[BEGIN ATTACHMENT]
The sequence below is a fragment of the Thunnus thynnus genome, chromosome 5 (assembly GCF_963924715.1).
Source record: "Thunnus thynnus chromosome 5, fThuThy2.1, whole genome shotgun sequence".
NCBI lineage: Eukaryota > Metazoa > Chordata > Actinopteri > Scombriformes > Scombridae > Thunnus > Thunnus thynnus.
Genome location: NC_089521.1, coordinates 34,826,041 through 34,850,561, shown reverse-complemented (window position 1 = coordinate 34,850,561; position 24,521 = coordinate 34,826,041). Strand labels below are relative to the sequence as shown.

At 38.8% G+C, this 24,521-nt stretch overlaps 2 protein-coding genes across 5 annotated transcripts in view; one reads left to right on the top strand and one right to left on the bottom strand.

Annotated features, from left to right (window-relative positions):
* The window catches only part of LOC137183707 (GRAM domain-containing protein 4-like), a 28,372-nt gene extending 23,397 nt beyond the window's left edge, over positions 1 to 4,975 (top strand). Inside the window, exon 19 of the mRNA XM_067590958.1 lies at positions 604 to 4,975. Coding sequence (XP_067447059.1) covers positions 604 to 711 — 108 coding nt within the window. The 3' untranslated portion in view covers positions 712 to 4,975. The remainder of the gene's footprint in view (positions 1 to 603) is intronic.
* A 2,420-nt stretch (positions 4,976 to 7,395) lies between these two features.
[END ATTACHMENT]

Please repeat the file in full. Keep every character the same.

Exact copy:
The sequence below is a fragment of the Thunnus thynnus genome, chromosome 5 (assembly GCF_963924715.1).
Source record: "Thunnus thynnus chromosome 5, fThuThy2.1, whole genome shotgun sequence".
NCBI lineage: Eukaryota > Metazoa > Chordata > Actinopteri > Scombriformes > Scombridae > Thunnus > Thunnus thynnus.
Genome location: NC_089521.1, coordinates 34,826,041 through 34,850,561, shown reverse-complemented (window position 1 = coordinate 34,850,561; position 24,521 = coordinate 34,826,041). Strand labels below are relative to the sequence as shown.

At 38.8% G+C, this 24,521-nt stretch overlaps 2 protein-coding genes across 5 annotated transcripts in view; one reads left to right on the top strand and one right to left on the bottom strand.

Annotated features, from left to right (window-relative positions):
* The window catches only part of LOC137183707 (GRAM domain-containing protein 4-like), a 28,372-nt gene extending 23,397 nt beyond the window's left edge, over positions 1 to 4,975 (top strand). Inside the window, exon 19 of the mRNA XM_067590958.1 lies at positions 604 to 4,975. Coding sequence (XP_067447059.1) covers positions 604 to 711 — 108 coding nt within the window. The 3' untranslated portion in view covers positions 712 to 4,975. The remainder of the gene's footprint in view (positions 1 to 603) is intronic.
* A 2,420-nt stretch (positions 4,976 to 7,395) lies between these two features.